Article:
Chaos in land use policy

Published: 13th July 2012 11:44 PM  |   Last Updated: 13th July 2012 11:44 PM   |  A+A-

There are three recent examples of how failure to have a proper land use and management policy has resulted in government either facing the humiliation of its programmes being sabotaged, or has led to a situation wherein a planned development programme had to be abandoned. Two are examples from West Bengal, Nandigram and Singur and the third is from Uttar Pradesh, that is, acquisition of land in Greater NOIDA. In the case of Nandigram there was a proposal to acquire 38,000 acres of land and transfer it for industrial purpose. In Singur land was actually acquired and made over to the Tata Group for setting up a factory to manufacture the Nano car. In both cases public agitation led to abortion of the schemes. In the case of Nandigram there was a great deal of violence, whereas in the case of Singur the government first enacted legislation to take back the land, which has now come under a permanent injunction from the high court because the Act was declared ultra vires. In the case of Greater NOIDA the Supreme Court has struck down both the stated purpose of acquisition and the process of acquisition.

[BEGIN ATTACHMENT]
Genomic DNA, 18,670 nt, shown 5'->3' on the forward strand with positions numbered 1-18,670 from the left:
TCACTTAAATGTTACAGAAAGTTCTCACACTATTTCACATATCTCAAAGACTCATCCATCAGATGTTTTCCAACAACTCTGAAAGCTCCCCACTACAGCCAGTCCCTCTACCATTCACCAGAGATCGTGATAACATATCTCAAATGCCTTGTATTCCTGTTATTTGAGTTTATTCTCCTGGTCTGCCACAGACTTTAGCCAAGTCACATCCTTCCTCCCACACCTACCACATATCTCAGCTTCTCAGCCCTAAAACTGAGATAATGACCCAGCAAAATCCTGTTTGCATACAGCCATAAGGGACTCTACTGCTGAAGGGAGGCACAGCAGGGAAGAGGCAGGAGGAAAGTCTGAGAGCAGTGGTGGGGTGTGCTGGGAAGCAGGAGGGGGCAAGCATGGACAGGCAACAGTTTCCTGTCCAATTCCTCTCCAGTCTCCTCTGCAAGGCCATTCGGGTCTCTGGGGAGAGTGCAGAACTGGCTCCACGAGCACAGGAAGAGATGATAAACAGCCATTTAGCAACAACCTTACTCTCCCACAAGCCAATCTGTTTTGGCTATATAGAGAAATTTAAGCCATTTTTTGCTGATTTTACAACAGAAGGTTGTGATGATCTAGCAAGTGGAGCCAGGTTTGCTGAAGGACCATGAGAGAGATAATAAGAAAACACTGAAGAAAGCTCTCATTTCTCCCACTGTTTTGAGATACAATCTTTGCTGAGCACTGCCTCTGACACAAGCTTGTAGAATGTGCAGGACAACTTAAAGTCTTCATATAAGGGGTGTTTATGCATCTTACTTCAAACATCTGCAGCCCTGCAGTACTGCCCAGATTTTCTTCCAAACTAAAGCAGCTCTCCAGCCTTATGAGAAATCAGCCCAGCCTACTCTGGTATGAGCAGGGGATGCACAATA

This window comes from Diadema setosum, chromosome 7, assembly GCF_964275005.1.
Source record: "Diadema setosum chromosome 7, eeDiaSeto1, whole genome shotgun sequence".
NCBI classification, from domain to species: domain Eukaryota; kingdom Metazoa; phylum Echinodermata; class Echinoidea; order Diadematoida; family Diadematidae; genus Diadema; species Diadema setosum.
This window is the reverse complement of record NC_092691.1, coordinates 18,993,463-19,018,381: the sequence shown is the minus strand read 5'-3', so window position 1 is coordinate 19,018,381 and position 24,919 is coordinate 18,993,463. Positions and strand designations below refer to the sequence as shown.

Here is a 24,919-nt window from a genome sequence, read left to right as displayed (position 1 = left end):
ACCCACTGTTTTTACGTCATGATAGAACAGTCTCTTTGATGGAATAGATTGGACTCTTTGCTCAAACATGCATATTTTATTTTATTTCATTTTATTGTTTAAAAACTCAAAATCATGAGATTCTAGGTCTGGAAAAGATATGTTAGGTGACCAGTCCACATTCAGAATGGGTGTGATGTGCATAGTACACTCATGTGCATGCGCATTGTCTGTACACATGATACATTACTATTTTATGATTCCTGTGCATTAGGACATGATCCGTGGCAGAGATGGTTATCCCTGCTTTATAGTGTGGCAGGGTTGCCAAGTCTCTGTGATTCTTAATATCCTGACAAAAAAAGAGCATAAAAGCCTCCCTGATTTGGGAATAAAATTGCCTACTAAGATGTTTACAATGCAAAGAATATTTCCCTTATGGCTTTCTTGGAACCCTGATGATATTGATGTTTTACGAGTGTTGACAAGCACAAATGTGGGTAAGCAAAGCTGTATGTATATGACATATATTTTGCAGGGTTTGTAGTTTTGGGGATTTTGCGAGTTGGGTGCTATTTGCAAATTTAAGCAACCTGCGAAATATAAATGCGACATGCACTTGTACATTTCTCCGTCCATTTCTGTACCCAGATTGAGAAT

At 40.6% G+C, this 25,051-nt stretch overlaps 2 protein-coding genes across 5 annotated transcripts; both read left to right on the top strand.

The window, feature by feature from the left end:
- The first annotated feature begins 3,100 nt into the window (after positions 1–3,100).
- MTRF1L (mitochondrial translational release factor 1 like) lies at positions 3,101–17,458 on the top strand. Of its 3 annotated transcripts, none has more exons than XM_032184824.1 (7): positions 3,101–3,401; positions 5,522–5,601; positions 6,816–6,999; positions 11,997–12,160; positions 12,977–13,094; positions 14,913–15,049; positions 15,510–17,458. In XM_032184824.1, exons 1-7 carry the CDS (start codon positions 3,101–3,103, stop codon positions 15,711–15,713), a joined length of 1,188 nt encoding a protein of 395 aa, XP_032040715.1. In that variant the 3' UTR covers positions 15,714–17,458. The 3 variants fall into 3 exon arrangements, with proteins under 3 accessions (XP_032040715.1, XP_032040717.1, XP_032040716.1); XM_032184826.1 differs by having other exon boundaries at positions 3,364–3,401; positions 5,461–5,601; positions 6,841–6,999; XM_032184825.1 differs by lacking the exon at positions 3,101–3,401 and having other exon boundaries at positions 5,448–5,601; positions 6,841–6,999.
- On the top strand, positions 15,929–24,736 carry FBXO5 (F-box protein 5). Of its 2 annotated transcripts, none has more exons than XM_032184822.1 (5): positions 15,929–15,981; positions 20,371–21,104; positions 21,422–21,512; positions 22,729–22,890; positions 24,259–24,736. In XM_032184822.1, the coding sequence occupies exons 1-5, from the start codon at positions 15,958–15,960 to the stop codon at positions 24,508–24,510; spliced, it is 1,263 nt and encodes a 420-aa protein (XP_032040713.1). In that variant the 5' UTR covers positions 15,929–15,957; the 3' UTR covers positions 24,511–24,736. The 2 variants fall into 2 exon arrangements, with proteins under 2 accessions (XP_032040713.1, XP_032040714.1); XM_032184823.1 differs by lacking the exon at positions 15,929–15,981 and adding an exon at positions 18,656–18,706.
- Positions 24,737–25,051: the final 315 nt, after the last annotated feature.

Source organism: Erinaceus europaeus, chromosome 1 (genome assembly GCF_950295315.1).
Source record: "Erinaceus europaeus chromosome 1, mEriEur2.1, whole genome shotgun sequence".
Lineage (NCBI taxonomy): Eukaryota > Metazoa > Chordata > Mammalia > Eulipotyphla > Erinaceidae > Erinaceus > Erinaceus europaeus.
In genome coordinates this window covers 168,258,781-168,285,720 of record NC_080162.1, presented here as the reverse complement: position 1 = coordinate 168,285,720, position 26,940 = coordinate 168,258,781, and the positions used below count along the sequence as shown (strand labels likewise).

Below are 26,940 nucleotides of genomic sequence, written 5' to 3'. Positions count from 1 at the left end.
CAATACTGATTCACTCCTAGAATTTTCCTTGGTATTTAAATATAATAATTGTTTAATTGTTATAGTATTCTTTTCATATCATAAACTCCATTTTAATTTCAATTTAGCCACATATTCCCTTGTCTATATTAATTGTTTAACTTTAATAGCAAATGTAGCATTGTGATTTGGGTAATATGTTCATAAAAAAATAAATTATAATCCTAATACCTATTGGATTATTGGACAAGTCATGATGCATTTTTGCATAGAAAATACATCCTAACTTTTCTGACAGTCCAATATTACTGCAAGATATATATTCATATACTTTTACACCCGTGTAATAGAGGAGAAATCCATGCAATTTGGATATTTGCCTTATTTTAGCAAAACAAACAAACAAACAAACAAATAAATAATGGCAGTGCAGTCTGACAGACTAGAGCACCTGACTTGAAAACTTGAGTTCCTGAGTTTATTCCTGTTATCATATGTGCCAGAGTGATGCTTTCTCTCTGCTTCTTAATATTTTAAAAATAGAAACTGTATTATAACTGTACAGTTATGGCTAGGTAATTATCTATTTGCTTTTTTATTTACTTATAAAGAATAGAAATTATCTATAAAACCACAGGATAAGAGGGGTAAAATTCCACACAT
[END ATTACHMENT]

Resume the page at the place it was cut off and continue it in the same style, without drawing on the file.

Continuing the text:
All human activity happens on land because as yet we have not learnt how to build in ether. Therefore, quite often land has to be acquired. We have no framework of policy relating to land use and, therefore, both in the matter of location and in the matter of acquisition ad hocism prevails. Government in one department takes certain decisions, which is negated by another department, behind most of which the confrontationist situation is the question of land. The energy ministry decides to set up a power plant but the environment ministry does not give clearance. The ministry of coal and mines does not allocate mines, with the result that for want of land and essential raw material the plant is not built. There being no national policy within whose framework different ministries can decide their programme, we have contradictory views taken by different ministries, at the root of which is the question of land use.